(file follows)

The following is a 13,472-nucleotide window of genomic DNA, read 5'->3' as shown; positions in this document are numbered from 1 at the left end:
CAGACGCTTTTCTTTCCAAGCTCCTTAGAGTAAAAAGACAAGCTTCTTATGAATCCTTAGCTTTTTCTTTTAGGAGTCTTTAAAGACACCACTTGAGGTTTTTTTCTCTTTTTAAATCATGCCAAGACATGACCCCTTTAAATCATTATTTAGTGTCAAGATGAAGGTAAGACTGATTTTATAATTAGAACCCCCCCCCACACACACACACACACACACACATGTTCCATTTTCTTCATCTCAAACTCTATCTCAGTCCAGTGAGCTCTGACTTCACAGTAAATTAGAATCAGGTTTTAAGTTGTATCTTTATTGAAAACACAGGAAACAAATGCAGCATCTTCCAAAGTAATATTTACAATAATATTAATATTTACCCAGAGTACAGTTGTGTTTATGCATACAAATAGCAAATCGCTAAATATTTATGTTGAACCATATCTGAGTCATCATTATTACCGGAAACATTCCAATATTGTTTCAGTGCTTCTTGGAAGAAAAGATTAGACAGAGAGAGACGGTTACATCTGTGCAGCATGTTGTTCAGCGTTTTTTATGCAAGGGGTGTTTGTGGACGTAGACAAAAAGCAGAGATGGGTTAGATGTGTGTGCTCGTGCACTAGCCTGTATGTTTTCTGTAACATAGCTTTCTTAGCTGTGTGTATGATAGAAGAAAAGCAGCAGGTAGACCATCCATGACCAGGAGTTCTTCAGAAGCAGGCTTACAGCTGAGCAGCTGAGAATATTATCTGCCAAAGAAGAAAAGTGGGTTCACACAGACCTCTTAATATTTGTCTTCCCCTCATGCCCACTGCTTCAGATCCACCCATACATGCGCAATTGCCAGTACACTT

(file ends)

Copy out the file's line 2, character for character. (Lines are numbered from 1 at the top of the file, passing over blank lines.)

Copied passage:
CAGACGCTTTTCTTTCCAAGCTCCTTAGAGTAAAAAGACAAGCTTCTTATGAATCCTTAGCTTTTTCTTTTAGGAGTCTTTAAAGACACCACTTGAGGTTTTTTTCTCTTTTTAAATCATGCCAAGACATGACCCCTTTAAATCATTATTTAGTGTCAAGATGAAGGTAAGACTGATTTTATAATTAGAACCCCCCCCCACACACACACACACACACACACATGTTCCATTTTCTTCATCTCAAACTCTATCTCAGTCCAGTGAGCTCTGACTTCACAGTAAATTAGAATCAGGTTTTAAGTTGTATCTTTATTGAAAACACAGGAAACAAATGCAGCATCTTCCAAAGTAATATTTACAATAATATTAATATTTACCCAGAGTACAGTTGTGTTTATGCATACAAATAGCAAATCGCTAAATATTTATGTTGAACCATATCTGAGTCATCATTATTACCGGAAACATTCCAATATTGTTTCAGTGCTTCTTGGAAGAAAAGATTAGACAGAGAGAGACGGTTACATCTGTGCAGCATGTTGTTCAGCGTTTTTTATGCAAGGGGTGTTTGTGGACGTAGACAAAAAGCAGAGATGGGTTAGATGTGTGTGCTCGTGCACTAGCCTGTATGTTTTCTGTAACATAGCTTTCTTAGCTGTGTGTATGATAGAAGAAAAGCAGCAGGTAGACCATCCATGACCAGGAGTTCTTCAGAAGCAGGCTTACAGCTGAGCAGCTGAGAATATTATCTGCCAAAGAAGAAAAGTGGGTTCACACAGACCTCTTAATATTTGTCTTCCCCTCATGCCCACTGCTTCAGATCCACCCATACATGCGCAATTGCCAGTACACTT